Abbreviated Journal Title
J. Sport. Sci. Med.
neuromuscular electrical stimulation; tolerance; conditioning; gender; ANTERIOR CRUCIATE LIGAMENT; QUADRICEPS FEMORIS MUSCLE; SENSORY; PARESTHESIA; VOLUNTARY EXERCISE; NERVE-STIMULATION; SKELETAL-MUSCLE; MOTOR RESPONSE; WAVE-FORMS; STRENGTH; SURGERY; Sport Sciences
This study was conducted to determine: 1) If healthy subjects can be conditioned to tolerate clinically useful electrically induced muscle contraction; and 2) If there is a gender difference in response to such conditioning. Healthy volunteers ( 10 males, 11 females, mean age of 27.6 +/- 5.8 yrs) were tested during each of 6 testing sessions. Maximal voluntary isometric contractions (MVIC) of the right quadriceps femoris (RQF) recorded by a computerized dynamometer. Electrical stimulation delivered through two surface electrodes and stimulation amplitude increased until the subject indicated to stop. After a 1 min rest the amplitude increased again to the same phase charge level, and the electrically induced contraction (EIC) was recorded by the dynamometer. Measurements of stimulation amplitude were repeated in each of 10 stimulation bouts per session. Measurements of EIC were repeated in session six. Statistical analyses included Multivariate ANOVAs, and Newman-Kuel's post-hoc tests ( p < 0.01). Mean values of phase charge increased from session 1 to 6 for all subjects. Males tolerated significantly higher phase charge. The mean % MVIC torque generated by female subjects was initially only 11.2 +/- 21.6% but reached 42.9 +/- 25.4% at the end of the 6th session. Males' % MVIC torque values were significantly higher reaching 49.0 +/- 41.6% and 73.5 +/- 18.7% in the first and last trials respectively. Using the criterion that electrically induced contractions must be at least 25% of MVIC to be considered clinically useful, 36% of females were below this threshold at the end of the last session. In contrast, all males exceeded the 25% MVIC threshold at the end of the study. Most healthy subjects can be conditioned to electrical stimulation of the quadriceps, but depending on the criteria of therapeutic value and gender, some males and even more females may not reach the desired stimulation goal in 6 sessions. Females may require more conditioning sessions to reach contraction levels of therapeutic benefits. The reason(s) for the confounding factor of gender remains unknown.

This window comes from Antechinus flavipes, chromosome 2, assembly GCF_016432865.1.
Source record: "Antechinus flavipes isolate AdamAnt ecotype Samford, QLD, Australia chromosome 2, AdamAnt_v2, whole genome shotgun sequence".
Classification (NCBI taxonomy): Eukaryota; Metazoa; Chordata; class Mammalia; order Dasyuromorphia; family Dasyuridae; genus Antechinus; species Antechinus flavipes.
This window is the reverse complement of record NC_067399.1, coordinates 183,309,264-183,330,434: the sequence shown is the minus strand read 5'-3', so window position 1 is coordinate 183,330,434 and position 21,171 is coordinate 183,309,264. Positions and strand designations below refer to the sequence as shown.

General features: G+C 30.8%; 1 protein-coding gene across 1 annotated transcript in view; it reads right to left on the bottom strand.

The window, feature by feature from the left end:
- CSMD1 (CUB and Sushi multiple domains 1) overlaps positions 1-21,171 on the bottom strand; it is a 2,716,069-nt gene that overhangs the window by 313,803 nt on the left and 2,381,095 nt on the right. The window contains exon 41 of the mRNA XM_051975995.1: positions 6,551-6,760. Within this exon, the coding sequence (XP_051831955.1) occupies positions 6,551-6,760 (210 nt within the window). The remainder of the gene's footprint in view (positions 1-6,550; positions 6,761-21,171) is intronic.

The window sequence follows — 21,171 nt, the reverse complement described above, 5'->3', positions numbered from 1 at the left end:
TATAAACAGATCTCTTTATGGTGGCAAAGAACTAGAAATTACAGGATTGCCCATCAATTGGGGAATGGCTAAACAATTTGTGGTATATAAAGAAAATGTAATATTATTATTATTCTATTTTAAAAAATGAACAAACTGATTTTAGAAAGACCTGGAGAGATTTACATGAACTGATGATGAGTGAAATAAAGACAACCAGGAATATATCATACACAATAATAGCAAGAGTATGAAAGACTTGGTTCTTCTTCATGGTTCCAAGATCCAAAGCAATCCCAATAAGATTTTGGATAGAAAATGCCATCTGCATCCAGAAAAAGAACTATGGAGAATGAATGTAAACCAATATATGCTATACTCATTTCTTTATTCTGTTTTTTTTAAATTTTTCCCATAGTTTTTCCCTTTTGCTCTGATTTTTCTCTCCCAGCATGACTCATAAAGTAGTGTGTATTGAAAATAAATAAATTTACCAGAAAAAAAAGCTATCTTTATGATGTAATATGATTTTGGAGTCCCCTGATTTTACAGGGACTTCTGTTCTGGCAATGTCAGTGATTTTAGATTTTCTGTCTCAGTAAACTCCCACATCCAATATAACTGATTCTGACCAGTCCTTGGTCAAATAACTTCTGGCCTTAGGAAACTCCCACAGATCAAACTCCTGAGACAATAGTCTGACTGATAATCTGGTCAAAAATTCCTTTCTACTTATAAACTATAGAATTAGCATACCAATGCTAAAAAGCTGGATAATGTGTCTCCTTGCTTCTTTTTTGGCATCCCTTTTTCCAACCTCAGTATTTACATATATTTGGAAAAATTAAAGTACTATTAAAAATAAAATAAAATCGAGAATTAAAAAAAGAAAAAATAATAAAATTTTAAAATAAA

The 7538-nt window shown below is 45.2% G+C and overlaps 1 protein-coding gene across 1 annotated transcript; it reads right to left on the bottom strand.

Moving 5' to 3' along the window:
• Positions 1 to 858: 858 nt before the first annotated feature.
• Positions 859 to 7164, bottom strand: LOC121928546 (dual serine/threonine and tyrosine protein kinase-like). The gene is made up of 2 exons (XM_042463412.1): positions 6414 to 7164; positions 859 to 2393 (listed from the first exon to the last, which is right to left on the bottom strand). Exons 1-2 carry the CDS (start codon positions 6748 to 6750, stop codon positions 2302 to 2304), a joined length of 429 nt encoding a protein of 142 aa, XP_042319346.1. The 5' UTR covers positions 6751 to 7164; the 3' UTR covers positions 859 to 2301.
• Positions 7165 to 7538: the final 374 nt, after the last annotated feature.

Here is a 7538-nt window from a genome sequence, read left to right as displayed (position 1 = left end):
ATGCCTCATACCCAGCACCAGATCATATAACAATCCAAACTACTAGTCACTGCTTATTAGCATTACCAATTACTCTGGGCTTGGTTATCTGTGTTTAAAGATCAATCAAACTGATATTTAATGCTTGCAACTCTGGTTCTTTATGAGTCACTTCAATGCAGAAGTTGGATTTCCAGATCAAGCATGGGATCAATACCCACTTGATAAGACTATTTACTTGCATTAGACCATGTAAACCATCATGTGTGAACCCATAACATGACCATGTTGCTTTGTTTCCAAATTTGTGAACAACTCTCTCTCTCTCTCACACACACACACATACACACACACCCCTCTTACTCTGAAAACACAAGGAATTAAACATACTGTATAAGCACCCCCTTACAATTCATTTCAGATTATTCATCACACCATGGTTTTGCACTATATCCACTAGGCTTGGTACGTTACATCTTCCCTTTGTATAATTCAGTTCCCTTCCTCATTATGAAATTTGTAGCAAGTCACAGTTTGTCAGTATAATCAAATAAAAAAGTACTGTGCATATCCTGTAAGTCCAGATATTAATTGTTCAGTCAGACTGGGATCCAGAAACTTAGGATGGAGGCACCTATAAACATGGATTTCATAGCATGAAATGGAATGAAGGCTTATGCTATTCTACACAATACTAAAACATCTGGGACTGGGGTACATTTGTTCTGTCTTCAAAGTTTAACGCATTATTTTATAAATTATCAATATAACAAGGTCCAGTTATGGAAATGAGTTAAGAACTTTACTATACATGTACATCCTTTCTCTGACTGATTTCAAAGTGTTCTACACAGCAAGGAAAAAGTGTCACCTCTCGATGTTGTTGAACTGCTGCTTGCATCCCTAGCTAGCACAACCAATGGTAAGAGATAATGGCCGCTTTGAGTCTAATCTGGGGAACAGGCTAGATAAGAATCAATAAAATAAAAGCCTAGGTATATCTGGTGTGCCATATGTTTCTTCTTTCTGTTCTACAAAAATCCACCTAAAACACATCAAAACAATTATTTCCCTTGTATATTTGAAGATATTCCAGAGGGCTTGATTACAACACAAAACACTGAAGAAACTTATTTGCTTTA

Journal of Sports Science and Medicine
Alon, Gad and Smith, Gerald V., "Tolerance and conditioning to neuro-muscular electrical stimulation within and between sessions and gender" (2005). Faculty Bibliography 2000s. 4961.